Geisel School of Medicine’s inaugural educational affairs retreat bought together medical and public health faculty, student leaders, and staff for a day of working toward the common goal of helping Geisel’s diverse community of health professions learners and educators flourish on their individual journeys.
“The MPH and MD program leadership teams recognized this tremendous opportunity, to bring together these outstanding educational programs to discuss curricular and co-curricular experiences that aim to advance health equity in the U.S.,” says Sonia Nagy Chimienti, MD, FIDSA, senior associate dean for medical education. “Exploring and creating ways in which we can collaborate across our programs was a key goal for this inaugural retreat.”
Seeking to build community amongst educators in the wake of distance imposed by the COVID-19 pandemic, the retreat’s theme of flourishing in teaching and learning, focused on key areas of humanism in the health professions, allyship and anti-bias training, overcoming obstacles to learning and professional growth, and a faculty development session on active learning in medical education.
Nan Cochran, MD, an associate professor of medicine, and Alison Kapadia, MD, an assistant professor of emergency medicine, led allyship and anti-bias training for staff and faculty. This training program was developed through a donor supported medical education innovation fund intended to design, manage, and evaluate pedagogical enhancements in the Geisel undergraduate medical education curriculum to address bias in healthcare training environments. Geisel student leaders contributed to the content of this training through sharing their perspectives and insights with participants.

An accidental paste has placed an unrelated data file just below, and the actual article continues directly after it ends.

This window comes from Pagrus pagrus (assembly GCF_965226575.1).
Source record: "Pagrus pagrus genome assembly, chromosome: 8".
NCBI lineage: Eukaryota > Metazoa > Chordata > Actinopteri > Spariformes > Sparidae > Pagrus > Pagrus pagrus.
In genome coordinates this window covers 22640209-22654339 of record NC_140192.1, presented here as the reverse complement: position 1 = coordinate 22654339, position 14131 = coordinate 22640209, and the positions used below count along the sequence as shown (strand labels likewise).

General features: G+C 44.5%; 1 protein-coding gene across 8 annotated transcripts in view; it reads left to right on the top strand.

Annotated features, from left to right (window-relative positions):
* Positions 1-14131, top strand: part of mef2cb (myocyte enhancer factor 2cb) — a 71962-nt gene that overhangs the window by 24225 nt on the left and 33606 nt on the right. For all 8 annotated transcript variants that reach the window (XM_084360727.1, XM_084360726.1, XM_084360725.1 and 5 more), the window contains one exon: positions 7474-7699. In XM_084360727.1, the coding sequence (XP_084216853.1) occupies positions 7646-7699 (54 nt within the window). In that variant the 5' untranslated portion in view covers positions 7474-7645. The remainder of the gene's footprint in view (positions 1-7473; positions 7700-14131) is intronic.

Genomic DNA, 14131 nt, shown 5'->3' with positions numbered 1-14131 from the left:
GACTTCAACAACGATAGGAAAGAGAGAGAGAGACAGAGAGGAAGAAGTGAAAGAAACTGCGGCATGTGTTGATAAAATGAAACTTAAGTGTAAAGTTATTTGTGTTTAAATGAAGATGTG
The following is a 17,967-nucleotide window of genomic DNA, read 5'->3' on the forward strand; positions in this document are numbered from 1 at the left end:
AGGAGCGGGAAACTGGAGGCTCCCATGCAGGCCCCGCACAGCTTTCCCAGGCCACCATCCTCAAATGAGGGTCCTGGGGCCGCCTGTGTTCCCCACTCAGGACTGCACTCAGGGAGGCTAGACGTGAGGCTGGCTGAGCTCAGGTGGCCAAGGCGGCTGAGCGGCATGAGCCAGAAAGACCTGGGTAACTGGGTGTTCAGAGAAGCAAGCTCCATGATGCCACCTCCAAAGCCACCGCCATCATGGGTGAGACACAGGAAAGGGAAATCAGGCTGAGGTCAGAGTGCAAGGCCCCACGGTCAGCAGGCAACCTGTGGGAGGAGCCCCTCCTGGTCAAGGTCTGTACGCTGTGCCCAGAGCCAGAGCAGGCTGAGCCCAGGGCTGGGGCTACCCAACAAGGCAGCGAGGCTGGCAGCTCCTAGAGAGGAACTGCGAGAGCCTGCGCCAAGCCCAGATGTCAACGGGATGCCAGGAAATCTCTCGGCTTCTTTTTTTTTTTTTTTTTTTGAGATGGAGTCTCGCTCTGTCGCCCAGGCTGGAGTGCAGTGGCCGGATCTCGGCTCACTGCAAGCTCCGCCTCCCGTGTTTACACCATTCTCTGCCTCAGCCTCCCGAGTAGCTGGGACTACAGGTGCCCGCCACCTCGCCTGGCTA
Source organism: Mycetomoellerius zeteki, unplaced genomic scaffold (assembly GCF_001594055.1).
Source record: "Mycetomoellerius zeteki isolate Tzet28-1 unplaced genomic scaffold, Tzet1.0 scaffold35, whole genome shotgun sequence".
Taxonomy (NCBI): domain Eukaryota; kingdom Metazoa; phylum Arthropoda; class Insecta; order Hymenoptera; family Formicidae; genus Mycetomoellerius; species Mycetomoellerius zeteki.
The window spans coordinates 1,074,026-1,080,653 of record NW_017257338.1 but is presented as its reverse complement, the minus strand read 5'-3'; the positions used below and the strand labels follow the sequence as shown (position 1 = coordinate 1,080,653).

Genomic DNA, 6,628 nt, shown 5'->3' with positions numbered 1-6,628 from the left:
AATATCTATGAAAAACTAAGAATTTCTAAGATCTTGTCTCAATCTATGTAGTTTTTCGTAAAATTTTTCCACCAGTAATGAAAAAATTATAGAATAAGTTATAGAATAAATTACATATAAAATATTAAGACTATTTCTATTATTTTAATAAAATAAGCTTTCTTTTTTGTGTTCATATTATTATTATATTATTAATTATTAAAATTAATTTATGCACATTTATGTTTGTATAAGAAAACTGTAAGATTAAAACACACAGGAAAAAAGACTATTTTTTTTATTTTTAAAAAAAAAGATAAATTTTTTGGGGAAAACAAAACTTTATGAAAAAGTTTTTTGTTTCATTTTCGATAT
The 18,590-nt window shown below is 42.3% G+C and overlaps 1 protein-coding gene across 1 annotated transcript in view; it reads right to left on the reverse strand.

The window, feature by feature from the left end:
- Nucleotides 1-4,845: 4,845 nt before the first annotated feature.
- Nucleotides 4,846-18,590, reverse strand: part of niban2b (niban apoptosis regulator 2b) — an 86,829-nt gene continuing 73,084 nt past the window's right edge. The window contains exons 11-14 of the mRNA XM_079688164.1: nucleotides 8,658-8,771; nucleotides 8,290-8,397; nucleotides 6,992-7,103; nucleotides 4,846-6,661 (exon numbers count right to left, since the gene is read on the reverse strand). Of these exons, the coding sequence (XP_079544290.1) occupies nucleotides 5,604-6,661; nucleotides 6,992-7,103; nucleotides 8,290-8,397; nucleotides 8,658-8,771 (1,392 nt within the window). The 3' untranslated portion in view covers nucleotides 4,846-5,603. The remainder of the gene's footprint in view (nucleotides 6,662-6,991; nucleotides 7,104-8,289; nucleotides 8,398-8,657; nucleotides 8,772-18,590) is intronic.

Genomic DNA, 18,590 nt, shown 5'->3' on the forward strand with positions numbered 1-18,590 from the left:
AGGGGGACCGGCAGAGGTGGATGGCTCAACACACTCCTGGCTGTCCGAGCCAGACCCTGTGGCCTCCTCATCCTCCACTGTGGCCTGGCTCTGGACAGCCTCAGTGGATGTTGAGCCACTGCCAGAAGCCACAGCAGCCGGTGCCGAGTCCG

Lisa McBride, PhD, associate dean for diversity, equity, and inclusion, brought attendees up to date on the Race and Health Equity (RHE) curriculum and shared a proposal, together with Chimienti, for the development of a new advisory group for an inclusive curriculum.
“As future physicians and public health practitioners” she began, “it is critical to understand how race, racism, the geography of where we live, the nutrition we can access, and many sociodemographic determinants impact the health and well-being of people. Knowledge and action are how we make a difference. This is our responsibility as healers and as leaders.”
Committed to promoting a culture of inclusion and respect for both learners and faculty in an increasingly complex and demanding medical education environment, the proposed RHE advisory group would be tasked with supporting faculty in the development and delivery of an inclusive curriculum within the MD and MPH learning environments. With an anticipated launch for the 2023 – 2024 academic year, the advisory group would provide an institutional approach and commitment to supporting faculty in delivering a curriculum that is comprehensive, respectful, engaging, and inclusive. The proposed resources and modules would be available online, providing flexibility for educators as they promote and encourage respectful dialogue, engagement, feedback, and growth.